By Lincoln Mitchell
Last week, while most Western policy makers were busy telling themselves that the election of Petro Poroshenko to the presidency in Ukraine meant that the crisis in Ukraine was winding down, another corner of the former Soviet Union descended into a period of brief, but potentially significant, political turmoil.
Demonstrators took to the streets in Abkhazia, a breakaway region of Georgia, demanding the resignation of de facto President Alexander Ankvab, who they accused of failing to tackle corruption and economic problems, among other things. Within days, Ankvab resigned and parliamentary speaker Valery Bganba was appointed as an interim president. Presidential elections are scheduled for late August.
At first glance, this seems like a minor event. The resignation of a non-president of a non-state in a small and poor region of the Caucasus is not the kind of thing that generally grabs headlines, and it probably shouldn’t. The broader context, however, suggests that we should pay a bit more attention to these events, particularly as the West is increasingly concerned about Russian aggression.
Abkhazia has been the site of unresolved conflict since the end of the Soviet period. While most of the world sees it as part of Georgia, the Abkhaz people see it as an independent state. In practice, Abkhazia is essentially a Russian colony.
Abkhazia relies on Russia for its security and economic survival, so support for Russia is reasonably widespread. While these events may not have had anything to do with Abkhazia’s orientation towards Russia, Abkhazia – like southern and eastern Ukraine – is a place where instability is good for Russia and bad for pro-Western governments in Tbilisi or Kiev.
Georgia is scheduled to sign an association agreement with the European Union in a few weeks. We know from recent events in Ukraine that Russia is capable of doing a lot to undermine the European aspirations of neighboring former Soviet Republics. In this context, Ankvab’s resignation, regardless of why it happened, looks somewhat different and potentially more significant.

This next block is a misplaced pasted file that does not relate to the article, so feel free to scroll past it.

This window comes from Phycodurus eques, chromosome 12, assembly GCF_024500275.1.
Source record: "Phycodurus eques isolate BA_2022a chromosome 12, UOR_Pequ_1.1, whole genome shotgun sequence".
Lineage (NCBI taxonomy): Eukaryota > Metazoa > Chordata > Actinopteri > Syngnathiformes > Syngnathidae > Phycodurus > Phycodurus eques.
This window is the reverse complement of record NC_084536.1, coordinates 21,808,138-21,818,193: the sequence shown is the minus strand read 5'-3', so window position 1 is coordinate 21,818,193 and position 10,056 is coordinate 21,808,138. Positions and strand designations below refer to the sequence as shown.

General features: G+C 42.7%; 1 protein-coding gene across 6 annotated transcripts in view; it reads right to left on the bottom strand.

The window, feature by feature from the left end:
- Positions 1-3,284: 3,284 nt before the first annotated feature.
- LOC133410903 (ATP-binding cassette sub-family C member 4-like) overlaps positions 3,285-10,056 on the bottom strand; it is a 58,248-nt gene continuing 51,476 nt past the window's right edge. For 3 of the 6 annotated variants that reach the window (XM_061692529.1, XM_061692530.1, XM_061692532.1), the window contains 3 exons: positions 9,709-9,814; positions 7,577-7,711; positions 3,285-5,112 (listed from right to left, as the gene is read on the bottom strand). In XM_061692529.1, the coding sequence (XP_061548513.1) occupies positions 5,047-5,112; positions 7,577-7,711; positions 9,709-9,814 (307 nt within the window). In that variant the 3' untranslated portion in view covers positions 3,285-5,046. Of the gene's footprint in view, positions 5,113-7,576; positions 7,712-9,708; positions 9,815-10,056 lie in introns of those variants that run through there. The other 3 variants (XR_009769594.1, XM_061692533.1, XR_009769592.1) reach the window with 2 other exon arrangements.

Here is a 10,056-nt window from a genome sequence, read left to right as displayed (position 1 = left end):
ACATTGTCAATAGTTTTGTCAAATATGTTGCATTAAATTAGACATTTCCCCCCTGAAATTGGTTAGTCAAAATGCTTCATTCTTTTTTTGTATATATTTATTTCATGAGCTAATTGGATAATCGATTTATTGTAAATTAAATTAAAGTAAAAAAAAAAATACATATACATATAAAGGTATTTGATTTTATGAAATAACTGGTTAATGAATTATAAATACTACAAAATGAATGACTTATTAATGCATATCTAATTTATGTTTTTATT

The new leadership of Abkhazia may create more trouble with Georgia through skirmishes or tensions across the non-border between the two polities, or by harassing the remaining ethnic Georgians in Abkhazia. Perhaps Russia will encourage Abkhazia’s new leaders to do this in exchange for support in the August elections, or perhaps Abkhaz politicians will turn to a harder-line Georgia policy to win support in the upcoming election.
Either way, this could create problems for Georgia at a critical time: The signing of the association agreement in late June will be followed by a NATO summit in the fall that is of great import to Tbilisi.
It is too early to tell whether Ankvab’s ouster is part of a Russian attempt to create problems for Georgia, but it is nonetheless a reminder of the breadth of ways Moscow can foil the plans of post-Soviet countries seeking integration into NATO and the EU.
Russia’s reasons for opposing NATO expansion are clear, but the hard and soft power at the country’s disposal are easy to overlook. Six months ago, Moscow offered then-Ukrainian-President Viktor Yushchenko a substantial counteroffer so that he would reject the EU association agreement offer. Six years ago, Russia invaded Georgia, not least because NATO pledged that Georgia would eventually become a member.
Given this recent history, the possibility that Russia played a role in the change of leadership in Abkhazia should not be overlooked.
Russia’s enormous influence in Abkhazia is exacerbated by the West’s policy of ignoring internal politics in Abkhazia. As the crisis unfolded, Western policy makers and journalists struggled to get information about the causes of the demonstrations, Russia’s role in those demonstrations, and the political leanings of the new leaders.
At a moment of instability and potential change in Abkhazia, the West had no way to influence outcomes and almost no relationships with important actors in the political or civic life of Abkhazia. The lack of Western influence – or of any alternative to Russia –may not seem important, but because a Moscow-backed Abkhaz leadership can always cause problems for Georgia, it probably is.
Lincoln Mitchell was Chief of Party for the National Democratic Institute (NDI) in Georgia from 2002-2004, and is currently an associate at the Arnold A. Saltzman Institute for War and Peace Studies at Columbia University.
This article first appeared in www.themarknews.com